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Uwem: If we must go back to my country where this story is set, a lot of past leaders and politicians have stolen a lot of money from the country. Billions. And they use this money, you know, to stir up religious violence, you know, to get reelection in that country, you know, to force their candidate who should be the Attorney General of the Federation. Who should hold the petroleum ministry. 

Okay, they have a lot of money. And as long as these people keep this money, it's very difficult, you know, to get the country to work towards justice. If it, if it means stirring up religious conflict to get the agenda, they will do it. The problem is the bulk of this money is in the West. It's in the U.S. It's in Europe. It's in the West. The children of Africa and the conflicts I've tried to drama ties, they're like our children. You know, they're innocent. They're promising. They're resilient. They're one of the good things of this life. Where is the fairness if the West has allowed these thieves to keep this money in the West? Where is the fairness if the G8 keeps meeting and this issue is not resolved? Where is the fairness if all these powerful men in the world, the presidents, keep meeting... The World Bank knows where this money is in the West and who has what. 

What will it take for the World Bank to come out and say this man has this money and has stolen this money? After all, we know what a military general earns. If I have a check and I send it to you across state lines in the U.S., that check stays in your bank for five days and they're looking at that check. Who has this money? Money coming into this bank account, this money has come from where? So how come someone brings billions from Africa and we take this and keep in our banks? And this money helps to turn the children of the West. And Africa is constantly standing there asking for aids, okay? 

We may not be asking for aids anymore. Our money in the West, can this money be frozen because this money is used for the conflict, you know, to stir up these conflicts in Africa. The children in my stories, they are poor, they lack food, they lack shelter, they are reacting like this because of the poverty. But the money is in the West. Many of us don't know about this. Our politicians have a lot of mansions all over this country. Okay? Where did they get the money from, okay? Who is going to stand up and say because we share a common humanity and the children of Africa are like our children, who is going to stand there and say, let our, let us put a stop to this. Okay? So, you know, people keep asking, what can we do in the West? Okay?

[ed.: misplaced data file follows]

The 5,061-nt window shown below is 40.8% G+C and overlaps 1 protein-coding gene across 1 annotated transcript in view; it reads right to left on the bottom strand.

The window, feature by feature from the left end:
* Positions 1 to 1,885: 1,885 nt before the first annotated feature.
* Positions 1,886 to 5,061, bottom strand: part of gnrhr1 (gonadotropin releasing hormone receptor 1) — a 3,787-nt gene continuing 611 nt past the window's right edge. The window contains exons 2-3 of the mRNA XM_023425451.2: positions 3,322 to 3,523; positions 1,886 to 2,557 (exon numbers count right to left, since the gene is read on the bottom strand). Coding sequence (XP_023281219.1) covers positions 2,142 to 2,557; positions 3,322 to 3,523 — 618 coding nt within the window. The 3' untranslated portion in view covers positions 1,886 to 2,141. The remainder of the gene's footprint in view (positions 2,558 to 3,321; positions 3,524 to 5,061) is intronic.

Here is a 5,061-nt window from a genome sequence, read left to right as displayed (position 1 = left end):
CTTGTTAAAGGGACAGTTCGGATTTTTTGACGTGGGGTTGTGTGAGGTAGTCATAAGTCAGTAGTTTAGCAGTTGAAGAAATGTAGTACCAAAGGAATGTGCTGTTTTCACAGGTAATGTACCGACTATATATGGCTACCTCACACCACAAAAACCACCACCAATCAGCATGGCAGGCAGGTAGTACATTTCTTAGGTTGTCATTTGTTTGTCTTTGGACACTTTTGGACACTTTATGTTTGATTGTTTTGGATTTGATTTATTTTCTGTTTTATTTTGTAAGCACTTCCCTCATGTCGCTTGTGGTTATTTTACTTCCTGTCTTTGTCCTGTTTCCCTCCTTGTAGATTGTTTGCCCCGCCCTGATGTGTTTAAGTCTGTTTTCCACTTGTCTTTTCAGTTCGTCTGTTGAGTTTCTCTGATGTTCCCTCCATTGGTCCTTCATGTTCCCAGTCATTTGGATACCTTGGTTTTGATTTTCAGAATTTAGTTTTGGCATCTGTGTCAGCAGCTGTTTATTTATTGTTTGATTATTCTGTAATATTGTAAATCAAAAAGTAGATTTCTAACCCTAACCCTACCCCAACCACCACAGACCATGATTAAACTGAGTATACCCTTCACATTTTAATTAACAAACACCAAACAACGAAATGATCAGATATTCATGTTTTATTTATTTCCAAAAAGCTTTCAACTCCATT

The World Bank is in the West. The World Bank can track down this money and make everybody account for how did you get a billion dollars in your bank account? This money you are using to destroy the world. We have, you know, Genocide Tribunal. Why can't we have a tribunal in the UN to take care of this. As long as our brothers and sisters have this money in the banks and they use this money...

Oprah: You're talking about people in your country having money in the West. 

Uwem: Yes. Yes. 

Oprah: Yeah. 

Uwem: People in our country...

Oprah: Having stolen it from the people and placed it in the West. 

Uwem: This money is in Western banks. Until this money is frozen...

Oprah: Well, we are not going to resolve that problem tonight. 

Uwem: We are not going to resolve that problem tonight or anywhere until that issue, you know, is looked at, you know. 

Oprah: Thank you for your question, Ann. 

Ann: Thank you.

Oprah: Let's discuss this last story of this collection in Say You're One of Them. This is probably my favorite story. "In My Parents' Bedroom." It is set during the '94 Rwandan genocide and I think it is one of the most powerful and devastating stories in the book. Father Uwem, talk about why you wrote this story. 

Uwem: When the genocide in Rwanda happened, I was in the U.S. I was studying in Nebraska. Creighton University. 

Oprah: '94. 

Uwem: '94.

Oprah: Everybody, where were you in '94? Think of that. 

Uwem: Yeah. 

Oprah: The Spring of '94 from April to June when the Rwandan genocide, over a period of 100 days. I think it started April 4, wasn't it? It was April 4 or April 8. Started, and in 100 days, 800,000 people had been slaughtered.

Uwem: Yeah. I was very ashamed, excuse me, because this issue of who should go and help these Africans. 

Oprah: Right. 

Uwem: Who should stop the violence? And to many people in the West it was, you know, it's not our problem.

Oprah: Right.

Uwem: We may have the best military in the world...

Oprah: But we didn't know. I'm telling you, I often, when I, you know, I think if you want to know about the genocide, the Frontline did the best piece on the Rwandan genocide I've actually ever seen where you literally see the bodies stacked up and you hear how the people who were there talk about one day you're barbecuing with your neighbor in the backyard.

Uwem: Yeah. Mm-hmm. 

Oprah: And the next day, that same neighbor comes across the street to slash your throat and kill your children.

Uwem: Mm-hmm. 

Oprah: It's just, it's just it's impossible to even understand.

Uwem: It's... It's very painful. It was very painful for me to sit down... So I was saying to myself, you know, how could this have happened? 

Oprah: How did this happen? 

Uwem: You know, it happened in a Sarajevo, Kosovo. 

Oprah: Yes. 

Uwem: They had the same situation. How could this have happened?

Oprah: And what were we doing when this was happening? 

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